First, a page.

• Nadia Magnenat-Thalmann
  • Daniel Thalmann
Part of the Computer Science Workbench book series (WORKBENCH)


Ray-tracing is an old technique, based on the numerical simulation of geometric optics. Intuitively, it can be seen that light rays can be traced from a light source along their paths until they reach the observer. However, this is a very wasteful approach in computer graphics, because only a few rays coming from a given source actually arrive at the observer (if they ever do). This is why the first algorithms involving ray-tracing carried out the process in the opposite direction, as first suggested by Appel (1968): rays are traced from the observer to the objects in the scene, as shown in Fig. 10.1. The first practical use of the ray-tracing technique in computer animation was the MAGI system (Goldstein and Nagel 1971), which used the algorithm developed by Appel (1968) for solving the hidden-surface problem. Extending this method, MAGI developed the commercial CAD/CAM system SYNTHAVISION. However the most striking application of ray-tracing is the generation of high-quality images involving refraction, reflection, and shadows. The first two implementations of a ray-tracing algorithm for rendering purposes were by Kay and Greenberg (1979) and Whitted (1980).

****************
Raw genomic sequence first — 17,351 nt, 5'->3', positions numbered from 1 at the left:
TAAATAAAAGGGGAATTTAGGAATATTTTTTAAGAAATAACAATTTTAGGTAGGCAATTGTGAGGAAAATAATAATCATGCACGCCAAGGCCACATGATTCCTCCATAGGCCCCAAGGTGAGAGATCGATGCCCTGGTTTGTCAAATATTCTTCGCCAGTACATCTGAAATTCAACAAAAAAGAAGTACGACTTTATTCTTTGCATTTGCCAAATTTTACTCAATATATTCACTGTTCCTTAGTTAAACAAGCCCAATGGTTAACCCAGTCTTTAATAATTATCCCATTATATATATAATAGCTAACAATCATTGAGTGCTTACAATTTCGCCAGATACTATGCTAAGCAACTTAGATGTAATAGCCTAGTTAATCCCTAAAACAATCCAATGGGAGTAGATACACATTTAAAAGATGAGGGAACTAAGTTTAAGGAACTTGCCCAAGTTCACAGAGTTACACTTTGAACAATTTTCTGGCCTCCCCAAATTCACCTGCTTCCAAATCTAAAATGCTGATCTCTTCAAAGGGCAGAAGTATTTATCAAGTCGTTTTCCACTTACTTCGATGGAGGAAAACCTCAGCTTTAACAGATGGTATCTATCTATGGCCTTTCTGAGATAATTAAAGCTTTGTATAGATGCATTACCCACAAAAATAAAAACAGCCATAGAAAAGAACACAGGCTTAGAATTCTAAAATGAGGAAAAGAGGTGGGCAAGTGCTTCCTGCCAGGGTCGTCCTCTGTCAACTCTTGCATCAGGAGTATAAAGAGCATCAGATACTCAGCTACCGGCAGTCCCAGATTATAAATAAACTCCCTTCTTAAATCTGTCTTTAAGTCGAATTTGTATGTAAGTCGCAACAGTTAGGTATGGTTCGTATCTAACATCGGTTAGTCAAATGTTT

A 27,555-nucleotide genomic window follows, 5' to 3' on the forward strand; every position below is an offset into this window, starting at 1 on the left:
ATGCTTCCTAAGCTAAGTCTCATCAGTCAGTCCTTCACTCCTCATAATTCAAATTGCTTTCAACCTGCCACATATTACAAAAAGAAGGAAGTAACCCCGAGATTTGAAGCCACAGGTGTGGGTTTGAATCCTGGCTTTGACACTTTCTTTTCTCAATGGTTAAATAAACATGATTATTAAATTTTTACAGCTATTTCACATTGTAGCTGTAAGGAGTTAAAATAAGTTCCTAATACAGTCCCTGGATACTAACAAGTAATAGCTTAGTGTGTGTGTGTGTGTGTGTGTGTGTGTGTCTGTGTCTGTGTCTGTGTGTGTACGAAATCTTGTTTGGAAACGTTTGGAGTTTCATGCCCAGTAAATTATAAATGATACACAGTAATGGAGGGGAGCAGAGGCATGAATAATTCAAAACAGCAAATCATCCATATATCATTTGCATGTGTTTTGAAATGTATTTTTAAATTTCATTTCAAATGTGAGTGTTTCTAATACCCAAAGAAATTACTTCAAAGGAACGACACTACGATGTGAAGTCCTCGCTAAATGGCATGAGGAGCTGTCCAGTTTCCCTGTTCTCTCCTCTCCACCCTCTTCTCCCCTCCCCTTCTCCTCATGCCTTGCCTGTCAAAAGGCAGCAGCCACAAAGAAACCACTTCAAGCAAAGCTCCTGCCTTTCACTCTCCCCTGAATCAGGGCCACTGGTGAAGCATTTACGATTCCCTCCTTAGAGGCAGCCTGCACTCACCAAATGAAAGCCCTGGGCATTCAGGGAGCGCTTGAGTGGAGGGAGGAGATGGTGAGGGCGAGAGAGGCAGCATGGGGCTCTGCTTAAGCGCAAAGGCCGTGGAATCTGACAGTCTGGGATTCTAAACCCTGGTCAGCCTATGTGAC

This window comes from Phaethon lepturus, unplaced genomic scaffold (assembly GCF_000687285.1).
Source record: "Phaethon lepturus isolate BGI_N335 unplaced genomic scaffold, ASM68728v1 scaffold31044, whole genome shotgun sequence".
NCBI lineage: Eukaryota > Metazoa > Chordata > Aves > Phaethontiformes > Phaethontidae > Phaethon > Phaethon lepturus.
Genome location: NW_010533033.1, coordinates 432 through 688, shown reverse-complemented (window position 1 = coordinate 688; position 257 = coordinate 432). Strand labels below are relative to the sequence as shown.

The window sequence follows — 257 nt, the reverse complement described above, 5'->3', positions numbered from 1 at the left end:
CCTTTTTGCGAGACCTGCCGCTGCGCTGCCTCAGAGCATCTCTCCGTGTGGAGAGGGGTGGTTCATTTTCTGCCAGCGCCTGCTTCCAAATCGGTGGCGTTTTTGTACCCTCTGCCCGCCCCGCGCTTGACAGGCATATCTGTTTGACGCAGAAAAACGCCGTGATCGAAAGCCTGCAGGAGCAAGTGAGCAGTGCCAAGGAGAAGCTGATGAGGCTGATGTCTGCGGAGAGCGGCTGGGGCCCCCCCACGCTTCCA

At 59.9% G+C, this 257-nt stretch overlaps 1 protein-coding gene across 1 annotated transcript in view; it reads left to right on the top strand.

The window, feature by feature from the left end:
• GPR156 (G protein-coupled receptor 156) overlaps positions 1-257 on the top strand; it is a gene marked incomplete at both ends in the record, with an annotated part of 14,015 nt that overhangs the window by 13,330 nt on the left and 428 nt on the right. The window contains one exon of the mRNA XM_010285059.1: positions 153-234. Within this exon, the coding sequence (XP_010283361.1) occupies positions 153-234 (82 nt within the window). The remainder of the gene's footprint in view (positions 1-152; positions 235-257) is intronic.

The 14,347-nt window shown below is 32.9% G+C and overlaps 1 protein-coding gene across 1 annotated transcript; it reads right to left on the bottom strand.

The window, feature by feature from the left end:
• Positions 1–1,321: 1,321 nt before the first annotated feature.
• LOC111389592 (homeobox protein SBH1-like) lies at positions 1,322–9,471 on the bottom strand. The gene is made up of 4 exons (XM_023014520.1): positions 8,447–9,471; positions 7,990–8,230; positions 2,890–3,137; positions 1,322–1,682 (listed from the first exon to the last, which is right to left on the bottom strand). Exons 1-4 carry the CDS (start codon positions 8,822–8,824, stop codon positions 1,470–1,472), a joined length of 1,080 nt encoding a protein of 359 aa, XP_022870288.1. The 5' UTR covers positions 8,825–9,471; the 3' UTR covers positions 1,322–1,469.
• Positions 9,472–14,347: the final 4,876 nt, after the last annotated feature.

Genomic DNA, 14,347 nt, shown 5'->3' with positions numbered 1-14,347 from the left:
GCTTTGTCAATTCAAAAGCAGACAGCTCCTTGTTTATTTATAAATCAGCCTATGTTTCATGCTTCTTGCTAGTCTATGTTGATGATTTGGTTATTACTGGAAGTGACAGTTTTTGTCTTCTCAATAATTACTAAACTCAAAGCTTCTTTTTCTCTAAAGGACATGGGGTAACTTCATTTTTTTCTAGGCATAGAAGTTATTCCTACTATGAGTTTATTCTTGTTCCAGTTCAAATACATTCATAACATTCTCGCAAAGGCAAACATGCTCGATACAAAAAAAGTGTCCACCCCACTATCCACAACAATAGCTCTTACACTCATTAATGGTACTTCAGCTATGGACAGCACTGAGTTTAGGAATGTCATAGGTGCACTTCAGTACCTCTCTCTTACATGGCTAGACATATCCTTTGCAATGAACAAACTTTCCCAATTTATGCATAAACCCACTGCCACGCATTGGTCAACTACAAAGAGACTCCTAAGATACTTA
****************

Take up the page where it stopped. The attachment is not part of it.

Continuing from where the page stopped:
Motion Blur Raster Image Stochastic Sampling Pinhole Camera Model Strip Tree 
These keywords were added by machine and not by the authors. This process is experimental and the keywords may be updated as the learning algorithm improves.


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Copyright information

© Springer-Verlag Tokyo 1987

Authors and Affiliations

  • Nadia Magnenat-Thalmann
    • 1
  • Daniel Thalmann
    • 2
  1. 1.Hautes Etudes CommercialesUniversité de MontréalMontréalCanada
  2. 2.Département d’Informatique et de Recherche OpérationnelleUniversité de MontréalMontréalCanada

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